Sunday, October 2, 2016

The Nature of Sequels

Writing a sequel, I've come to discover, is different than writing the first book in a world. I felt that way when I wrote the sequel to Shadow's Messenger, and I'm feeling it even more with the sequel to Dragon-Ridden.

With a first book, everything is new. Every detail you make up, every character you name, every cool idea you insert into the story. With a sequel, you have an established history. Names and character descriptions have to stay the same from book to book. No changing a blonde to a brunette. No giving a character a back story that completely contradicts what happened in the last book. It can be maddening trying to remember everything.

To get around this problem, I've made extensive note cards filled with character descriptions, place descriptions and major themes or plot points from the first book. It helps, but there's always something missing from my notes. Often I find myself forgetting a character's name and having to insert xxx as a place holder so I don't slow the rate of writing. This works, but occasionally I have so many xxx in a chapter that the characters run together and I have to untangle the threads during edits.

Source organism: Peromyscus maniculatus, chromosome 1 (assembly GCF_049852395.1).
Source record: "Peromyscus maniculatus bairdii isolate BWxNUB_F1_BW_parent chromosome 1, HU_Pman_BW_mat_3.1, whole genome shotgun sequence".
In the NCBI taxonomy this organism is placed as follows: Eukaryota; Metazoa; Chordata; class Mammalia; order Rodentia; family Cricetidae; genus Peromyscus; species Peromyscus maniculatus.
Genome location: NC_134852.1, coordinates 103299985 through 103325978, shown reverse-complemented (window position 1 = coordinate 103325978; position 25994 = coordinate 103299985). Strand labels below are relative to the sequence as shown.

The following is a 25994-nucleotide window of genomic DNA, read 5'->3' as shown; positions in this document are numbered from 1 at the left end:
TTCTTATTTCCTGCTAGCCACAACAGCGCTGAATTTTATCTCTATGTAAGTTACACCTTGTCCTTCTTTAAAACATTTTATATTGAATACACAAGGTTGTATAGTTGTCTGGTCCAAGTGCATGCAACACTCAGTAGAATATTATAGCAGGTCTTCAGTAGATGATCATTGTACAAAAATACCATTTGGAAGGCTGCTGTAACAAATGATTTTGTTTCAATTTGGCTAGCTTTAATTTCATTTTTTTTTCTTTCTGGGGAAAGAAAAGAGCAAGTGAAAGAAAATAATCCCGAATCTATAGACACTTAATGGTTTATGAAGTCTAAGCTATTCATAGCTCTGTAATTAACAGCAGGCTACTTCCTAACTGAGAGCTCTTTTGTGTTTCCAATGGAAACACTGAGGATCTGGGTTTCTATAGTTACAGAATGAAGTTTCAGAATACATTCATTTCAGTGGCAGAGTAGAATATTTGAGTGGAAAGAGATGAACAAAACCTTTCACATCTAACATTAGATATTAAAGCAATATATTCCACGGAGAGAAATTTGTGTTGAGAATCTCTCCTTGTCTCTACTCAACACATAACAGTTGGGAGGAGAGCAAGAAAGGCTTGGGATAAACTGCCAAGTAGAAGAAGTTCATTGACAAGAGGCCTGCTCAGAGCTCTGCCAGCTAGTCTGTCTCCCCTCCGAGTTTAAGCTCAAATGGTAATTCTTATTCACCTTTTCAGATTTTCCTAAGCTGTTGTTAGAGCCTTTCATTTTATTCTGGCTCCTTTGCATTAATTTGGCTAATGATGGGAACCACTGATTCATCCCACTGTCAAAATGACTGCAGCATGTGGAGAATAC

The more difficult problem, aside from keeping characters and places consistent across books, is giving the world context in the sequel. How do you get across all of the major details of the world without providing your reader with an info dump or a complete rehash of what happened in the last book? Additionally, the writer needs to layer on those details to create an even more complex and rich world with every book they write in the series.

Dragon-Ridden's sequel feels infinitely more difficult to do this with than Shadow's Messenger's sequel. Maybe because I had to create everything in that world whereas Aileen's world takes place in modern day Columbus. Or maybe it's because it's been so long since I worked in Tate's world that its taking me a moment to get back into the rhythm of it. Either way, I've managed to get several pages of words down this weekend. I'm happy to say I officially have a beginning. Though I have no idea how much of that beginning will make it to final edits.